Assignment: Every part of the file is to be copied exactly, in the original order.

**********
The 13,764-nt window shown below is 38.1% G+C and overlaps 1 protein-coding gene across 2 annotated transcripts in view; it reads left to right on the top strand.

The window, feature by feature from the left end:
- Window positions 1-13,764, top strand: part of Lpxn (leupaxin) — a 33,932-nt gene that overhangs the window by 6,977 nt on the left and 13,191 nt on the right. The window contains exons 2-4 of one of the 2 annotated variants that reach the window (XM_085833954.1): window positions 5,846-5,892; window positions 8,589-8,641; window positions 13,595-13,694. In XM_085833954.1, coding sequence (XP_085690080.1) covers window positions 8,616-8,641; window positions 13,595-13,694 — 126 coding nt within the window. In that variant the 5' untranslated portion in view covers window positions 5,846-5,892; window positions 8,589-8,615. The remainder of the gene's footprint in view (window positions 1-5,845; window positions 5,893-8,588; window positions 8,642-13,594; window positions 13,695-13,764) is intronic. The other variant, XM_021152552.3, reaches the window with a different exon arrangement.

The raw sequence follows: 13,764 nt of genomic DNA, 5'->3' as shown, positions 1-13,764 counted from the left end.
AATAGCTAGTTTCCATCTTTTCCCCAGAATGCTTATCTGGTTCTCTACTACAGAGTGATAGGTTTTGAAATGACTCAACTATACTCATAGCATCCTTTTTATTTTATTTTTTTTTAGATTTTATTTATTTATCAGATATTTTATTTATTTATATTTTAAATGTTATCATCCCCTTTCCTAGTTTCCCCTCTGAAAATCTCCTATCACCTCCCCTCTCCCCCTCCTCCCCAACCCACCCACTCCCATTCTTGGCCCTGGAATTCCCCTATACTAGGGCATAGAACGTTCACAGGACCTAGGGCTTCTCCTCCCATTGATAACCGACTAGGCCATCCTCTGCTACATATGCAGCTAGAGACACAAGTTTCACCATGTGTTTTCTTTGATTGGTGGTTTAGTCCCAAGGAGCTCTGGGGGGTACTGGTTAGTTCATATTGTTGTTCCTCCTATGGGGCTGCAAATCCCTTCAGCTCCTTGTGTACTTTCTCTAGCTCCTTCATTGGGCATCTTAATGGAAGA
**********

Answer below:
The 13,764-nt window shown below is 38.1% G+C and overlaps 1 protein-coding gene across 2 annotated transcripts in view; it reads left to right on the top strand.

The window, feature by feature from the left end:
- Window positions 1-13,764, top strand: part of Lpxn (leupaxin) — a 33,932-nt gene that overhangs the window by 6,977 nt on the left and 13,191 nt on the right. The window contains exons 2-4 of one of the 2 annotated variants that reach the window (XM_085833954.1): window positions 5,846-5,892; window positions 8,589-8,641; window positions 13,595-13,694. In XM_085833954.1, coding sequence (XP_085690080.1) covers window positions 8,616-8,641; window positions 13,595-13,694 — 126 coding nt within the window. In that variant the 5' untranslated portion in view covers window positions 5,846-5,892; window positions 8,589-8,615. The remainder of the gene's footprint in view (window positions 1-5,845; window positions 5,893-8,588; window positions 8,642-13,594; window positions 13,695-13,764) is intronic. The other variant, XM_021152552.3, reaches the window with a different exon arrangement.

The raw sequence follows: 13,764 nt of genomic DNA, 5'->3' as shown, positions 1-13,764 counted from the left end.
AATAGCTAGTTTCCATCTTTTCCCCAGAATGCTTATCTGGTTCTCTACTACAGAGTGATAGGTTTTGAAATGACTCAACTATACTCATAGCATCCTTTTTATTTTATTTTTTTTTAGATTTTATTTATTTATCAGATATTTTATTTATTTATATTTTAAATGTTATCATCCCCTTTCCTAGTTTCCCCTCTGAAAATCTCCTATCACCTCCCCTCTCCCCCTCCTCCCCAACCCACCCACTCCCATTCTTGGCCCTGGAATTCCCCTATACTAGGGCATAGAACGTTCACAGGACCTAGGGCTTCTCCTCCCATTGATAACCGACTAGGCCATCCTCTGCTACATATGCAGCTAGAGACACAAGTTTCACCATGTGTTTTCTTTGATTGGTGGTTTAGTCCCAAGGAGCTCTGGGGGGTACTGGTTAGTTCATATTGTTGTTCCTCCTATGGGGCTGCAAATCCCTTCAGCTCCTTGTGTACTTTCTCTAGCTCCTTCATTGGGCATCTTAATGGAAGA